As we walked along the narrow marina dock at Queens Lake, me adjusting my camera settings and Jen leading the way, Jen whispered, “Hey look”!!! There on center stage, below the wooden bridge, standing ankle deep in running water, just above a tiny waterfall, with the main spotlight focused on her was the Great White Egret!
What a photographic opportunity. The graceful and elegant bird put on a private show for the two of us. Like a prima ballerina she crossed the stage with perfect balance. She strutted her stuff at times, more like a Vegas show girl.
I kept taking pictures, excited about each and every shot, not knowing what might come next. Moments of the performance were dark and tragic for the small fish that she was preying upon. This shot captures the final climactic act for the poor, little fish.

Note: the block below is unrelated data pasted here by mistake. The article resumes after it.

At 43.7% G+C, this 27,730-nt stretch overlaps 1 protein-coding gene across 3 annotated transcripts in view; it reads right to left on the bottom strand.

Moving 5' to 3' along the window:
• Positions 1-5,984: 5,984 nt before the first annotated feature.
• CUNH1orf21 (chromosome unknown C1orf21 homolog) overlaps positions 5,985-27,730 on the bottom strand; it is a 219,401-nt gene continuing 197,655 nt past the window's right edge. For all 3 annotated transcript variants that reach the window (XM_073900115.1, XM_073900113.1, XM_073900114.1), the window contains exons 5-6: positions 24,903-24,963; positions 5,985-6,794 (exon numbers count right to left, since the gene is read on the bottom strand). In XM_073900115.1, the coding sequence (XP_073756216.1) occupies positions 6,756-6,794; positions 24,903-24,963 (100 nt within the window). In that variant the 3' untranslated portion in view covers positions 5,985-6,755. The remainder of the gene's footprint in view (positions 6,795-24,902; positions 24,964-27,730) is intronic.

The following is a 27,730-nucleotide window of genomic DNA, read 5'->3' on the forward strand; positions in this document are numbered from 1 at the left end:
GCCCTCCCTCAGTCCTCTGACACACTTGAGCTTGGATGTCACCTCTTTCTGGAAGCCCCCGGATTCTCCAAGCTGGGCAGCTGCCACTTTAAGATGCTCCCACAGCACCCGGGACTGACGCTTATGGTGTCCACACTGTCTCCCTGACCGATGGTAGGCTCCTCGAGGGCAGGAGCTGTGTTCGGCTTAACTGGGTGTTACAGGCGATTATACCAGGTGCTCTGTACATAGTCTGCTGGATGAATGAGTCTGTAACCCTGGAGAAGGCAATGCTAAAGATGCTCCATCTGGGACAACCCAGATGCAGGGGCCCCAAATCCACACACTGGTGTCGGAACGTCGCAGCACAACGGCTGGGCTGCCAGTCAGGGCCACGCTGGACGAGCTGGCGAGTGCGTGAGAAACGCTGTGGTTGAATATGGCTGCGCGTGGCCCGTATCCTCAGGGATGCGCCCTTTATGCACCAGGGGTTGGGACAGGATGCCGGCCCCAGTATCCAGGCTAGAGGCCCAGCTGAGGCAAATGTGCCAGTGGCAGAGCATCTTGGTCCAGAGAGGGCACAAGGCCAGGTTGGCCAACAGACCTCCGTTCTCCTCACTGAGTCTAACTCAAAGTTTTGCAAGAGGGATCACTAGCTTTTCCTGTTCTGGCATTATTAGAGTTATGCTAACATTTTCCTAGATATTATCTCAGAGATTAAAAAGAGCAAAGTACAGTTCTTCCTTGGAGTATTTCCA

Artistically speaking, I love how the water sparkles like diamonds; how the bright white egret contrasts with the dark waterfall to create ultimate lights and darks, and how the stage brought out this magnificent bird’s personality. Usually egrets are skittish birds, aware and on guard. But this was her moment and we were simply her audience.
I can understand why John James Audubon was enchanted by these majestic and elegant birds. Around the turn of the 19th century these birds were heavily hunted for their plumage. Thanks to organizations and conservation groups like the early Audubon Societies, the Great White Egret was saved from extinction.
The Great White Egret became the logo of the National Audubon Society. It has become one of my favorite birds to watch and photograph. Soon I hope to produce a number of paintings featuring egrets. I hope you enjoyed seeing these photographs and reading about our unique experience. It was one of those magical moments that we will always remember.